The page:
In true colour, the Eagle nebula is a haze of glowing red gas, surrounding a bright open cluster of blue and white stars. The red glow is produced by molecular hydrogen gas, excited by ultraviolet radiation released by the stars within the nebula. As the molecules fall back down to their resting energy state, they release photons of red light, causing the nebula to glow.
Not all of the gas cloud is composed of hydrogen; other ions and molecules in the nebula also emit visible light when energised by UV radiation. Unfortunately, most of these emissions are towards the red end of the spectrum and although they are different wavelengths, it’s not possible for the eye to distinguish between them. In order to observe the distributions of the various components of the Eagle nebula, as well as to get a better understanding of its dynamics, instruments like the Hubble Space Telescope use filters to selectively image one wavelength of light at a time – essentially enabling astronomers to map the distribution of the gases in the molecular cloud.
The famous image of the Pillars of Creation, captured by the Hubble Space Telescope in 1995, is actually a composite of images taken through different filters, each focused on a separate wavelength. In combination, these separate images show the dark sulphur-containing dust columns glowing faintly red, with a surrounding green-blue mist of hydrogen and oxygen.
The glowing HII region of the nebula is easy to see, but the dark, cold molecular cloud obscures most of the visible light behind it. However, the longer wavelengths of infrared light are able to penetrate through the dust and can be used to generate a heat- map to pinpoint the locations of hidden stars.
The European Southern Observatory’s wide-field telescope, ANTU, has been used to probe the Eagle nebula for near-infrared emissions. These longer wavelengths render the Pillars of Creation almost transparent, enabling astronomers to look at the dense gaseous EGGs inside. These potential new stars are normally entirely obscured by the dust, but infrared images revealed over 70 warm EGGs nestled under the caps of the pillars. Several of these even have hot stars embedded in their tips, though whether the stars gave rise to the EGGs or the EGGs to the stars is not currently known.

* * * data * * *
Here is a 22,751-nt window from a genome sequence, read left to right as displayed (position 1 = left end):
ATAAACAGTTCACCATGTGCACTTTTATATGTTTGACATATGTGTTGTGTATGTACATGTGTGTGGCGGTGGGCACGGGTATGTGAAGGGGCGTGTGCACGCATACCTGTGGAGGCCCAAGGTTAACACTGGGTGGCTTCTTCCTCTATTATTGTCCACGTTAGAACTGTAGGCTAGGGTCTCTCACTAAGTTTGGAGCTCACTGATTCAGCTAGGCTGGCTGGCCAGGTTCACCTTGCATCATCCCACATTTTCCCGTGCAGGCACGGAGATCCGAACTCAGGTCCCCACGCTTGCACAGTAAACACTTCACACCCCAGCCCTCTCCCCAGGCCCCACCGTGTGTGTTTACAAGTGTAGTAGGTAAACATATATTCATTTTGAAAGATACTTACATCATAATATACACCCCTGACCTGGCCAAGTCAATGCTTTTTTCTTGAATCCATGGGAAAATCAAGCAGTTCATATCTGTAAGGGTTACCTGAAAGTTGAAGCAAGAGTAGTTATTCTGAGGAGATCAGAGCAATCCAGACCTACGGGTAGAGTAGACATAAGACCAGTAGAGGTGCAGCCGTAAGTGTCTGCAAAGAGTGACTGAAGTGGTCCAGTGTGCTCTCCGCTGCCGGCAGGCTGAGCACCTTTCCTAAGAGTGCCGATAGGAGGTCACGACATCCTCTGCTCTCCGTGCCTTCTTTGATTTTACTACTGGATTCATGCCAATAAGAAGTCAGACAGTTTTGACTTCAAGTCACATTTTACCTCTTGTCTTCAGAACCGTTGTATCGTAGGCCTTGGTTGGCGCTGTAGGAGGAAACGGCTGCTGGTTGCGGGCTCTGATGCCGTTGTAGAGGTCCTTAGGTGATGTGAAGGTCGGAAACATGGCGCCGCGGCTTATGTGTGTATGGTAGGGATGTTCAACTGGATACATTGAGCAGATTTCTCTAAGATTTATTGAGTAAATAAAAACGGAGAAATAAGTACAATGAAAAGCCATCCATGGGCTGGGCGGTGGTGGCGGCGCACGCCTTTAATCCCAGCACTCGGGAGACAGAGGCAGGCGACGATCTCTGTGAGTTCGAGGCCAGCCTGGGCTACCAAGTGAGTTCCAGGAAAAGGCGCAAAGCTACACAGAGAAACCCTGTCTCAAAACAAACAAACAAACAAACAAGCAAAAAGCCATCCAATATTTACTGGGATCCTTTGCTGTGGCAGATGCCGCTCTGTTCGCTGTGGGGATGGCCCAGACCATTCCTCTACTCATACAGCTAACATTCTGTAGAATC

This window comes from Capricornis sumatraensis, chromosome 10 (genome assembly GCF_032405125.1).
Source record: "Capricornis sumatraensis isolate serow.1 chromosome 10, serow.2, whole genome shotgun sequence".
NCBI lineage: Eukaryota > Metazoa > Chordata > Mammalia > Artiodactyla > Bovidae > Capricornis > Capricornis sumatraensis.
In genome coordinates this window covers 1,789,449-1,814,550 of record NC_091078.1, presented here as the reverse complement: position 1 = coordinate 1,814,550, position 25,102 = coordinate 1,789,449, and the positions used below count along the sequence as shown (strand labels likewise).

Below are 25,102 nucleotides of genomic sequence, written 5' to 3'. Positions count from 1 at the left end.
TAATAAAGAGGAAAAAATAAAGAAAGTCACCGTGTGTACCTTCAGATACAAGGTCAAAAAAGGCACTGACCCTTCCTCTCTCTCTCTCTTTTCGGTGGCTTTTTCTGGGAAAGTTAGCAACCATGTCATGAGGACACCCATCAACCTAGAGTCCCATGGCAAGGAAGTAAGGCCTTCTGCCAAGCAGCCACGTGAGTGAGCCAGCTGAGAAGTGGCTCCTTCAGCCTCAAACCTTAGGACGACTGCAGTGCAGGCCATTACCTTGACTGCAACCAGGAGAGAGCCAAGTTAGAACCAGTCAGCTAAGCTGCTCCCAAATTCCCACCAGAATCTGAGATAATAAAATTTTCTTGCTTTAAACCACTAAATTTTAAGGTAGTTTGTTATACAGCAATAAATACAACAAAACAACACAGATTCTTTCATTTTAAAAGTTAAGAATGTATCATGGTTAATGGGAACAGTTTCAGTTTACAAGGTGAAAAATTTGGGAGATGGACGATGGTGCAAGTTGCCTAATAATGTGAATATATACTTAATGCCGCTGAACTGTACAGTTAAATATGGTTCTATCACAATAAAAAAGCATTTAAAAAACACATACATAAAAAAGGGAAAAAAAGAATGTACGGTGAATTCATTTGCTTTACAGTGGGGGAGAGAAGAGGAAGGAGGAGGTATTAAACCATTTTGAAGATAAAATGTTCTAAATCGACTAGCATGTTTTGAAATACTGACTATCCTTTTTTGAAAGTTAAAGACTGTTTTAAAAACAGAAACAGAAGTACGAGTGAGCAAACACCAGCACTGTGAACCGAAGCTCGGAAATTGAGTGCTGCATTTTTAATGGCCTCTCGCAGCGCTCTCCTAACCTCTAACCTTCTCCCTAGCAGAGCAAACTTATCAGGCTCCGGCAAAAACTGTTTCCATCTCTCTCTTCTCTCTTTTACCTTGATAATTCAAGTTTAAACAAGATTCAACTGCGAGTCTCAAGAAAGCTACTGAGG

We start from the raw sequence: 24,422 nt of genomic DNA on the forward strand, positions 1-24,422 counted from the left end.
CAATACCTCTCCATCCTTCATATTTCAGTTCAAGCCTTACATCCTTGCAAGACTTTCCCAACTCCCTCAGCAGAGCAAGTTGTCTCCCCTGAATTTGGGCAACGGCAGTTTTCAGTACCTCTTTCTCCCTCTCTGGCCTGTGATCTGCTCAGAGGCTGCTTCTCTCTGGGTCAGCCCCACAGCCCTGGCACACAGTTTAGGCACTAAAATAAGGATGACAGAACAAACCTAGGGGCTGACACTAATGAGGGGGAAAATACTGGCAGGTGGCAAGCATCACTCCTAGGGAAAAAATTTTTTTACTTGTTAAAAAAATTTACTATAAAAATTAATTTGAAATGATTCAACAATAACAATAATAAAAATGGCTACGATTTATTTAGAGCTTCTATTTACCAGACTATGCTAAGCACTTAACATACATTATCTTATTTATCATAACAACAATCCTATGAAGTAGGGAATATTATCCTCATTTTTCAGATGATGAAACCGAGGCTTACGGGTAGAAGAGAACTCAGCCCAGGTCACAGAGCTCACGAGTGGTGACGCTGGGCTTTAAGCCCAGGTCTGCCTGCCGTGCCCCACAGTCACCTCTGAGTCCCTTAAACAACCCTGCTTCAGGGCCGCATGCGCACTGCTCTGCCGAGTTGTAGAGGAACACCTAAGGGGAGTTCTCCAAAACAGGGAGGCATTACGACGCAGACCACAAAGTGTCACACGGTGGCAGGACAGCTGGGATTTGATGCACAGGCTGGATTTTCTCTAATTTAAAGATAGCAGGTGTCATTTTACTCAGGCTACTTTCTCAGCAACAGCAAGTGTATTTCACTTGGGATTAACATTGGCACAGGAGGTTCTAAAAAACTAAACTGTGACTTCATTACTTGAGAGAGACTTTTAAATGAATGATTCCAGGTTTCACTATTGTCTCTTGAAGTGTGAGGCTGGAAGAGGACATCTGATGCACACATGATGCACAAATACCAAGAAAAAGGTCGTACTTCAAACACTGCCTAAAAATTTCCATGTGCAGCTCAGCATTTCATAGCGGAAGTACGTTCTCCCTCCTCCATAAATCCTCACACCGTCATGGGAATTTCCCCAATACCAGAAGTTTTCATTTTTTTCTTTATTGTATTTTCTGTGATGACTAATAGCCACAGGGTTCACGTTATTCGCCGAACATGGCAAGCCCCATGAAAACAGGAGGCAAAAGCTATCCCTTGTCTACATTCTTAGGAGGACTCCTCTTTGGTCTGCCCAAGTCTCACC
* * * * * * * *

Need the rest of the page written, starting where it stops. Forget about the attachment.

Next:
Longer wavelengths of infrared light, as detected by the European Space Agency’s Infrared Space Observatory satellite and Herschel Space Observatory, reveal colder areas of the nebula. The majority of the molecular dust cloud is barely above absolute zero, but the faint infrared emissions from the cold clouds reveal the eerie outline of the frigid outer edges of the nebula. These cradle regions of relative warmth (-200 degrees Celsius/-328 degrees Fahrenheit).
The ESA’s XMM–Newton and NASA’s Chandra X-ray Observatory, have both scanned the Eagle nebula for the bright X-ray emissions given off by young stars. The images don’t reveal a lot about the structure of the dust cloud but when superimposed onto the visible light images captured by Hubble, or on infrared images of the nebula, it becomes clear that most of the new stars are in the central cavity. Few are forming near the remaining dense dust at the pillars, showing that the nebula is coming to the end of its active life.
Image Credit: NASA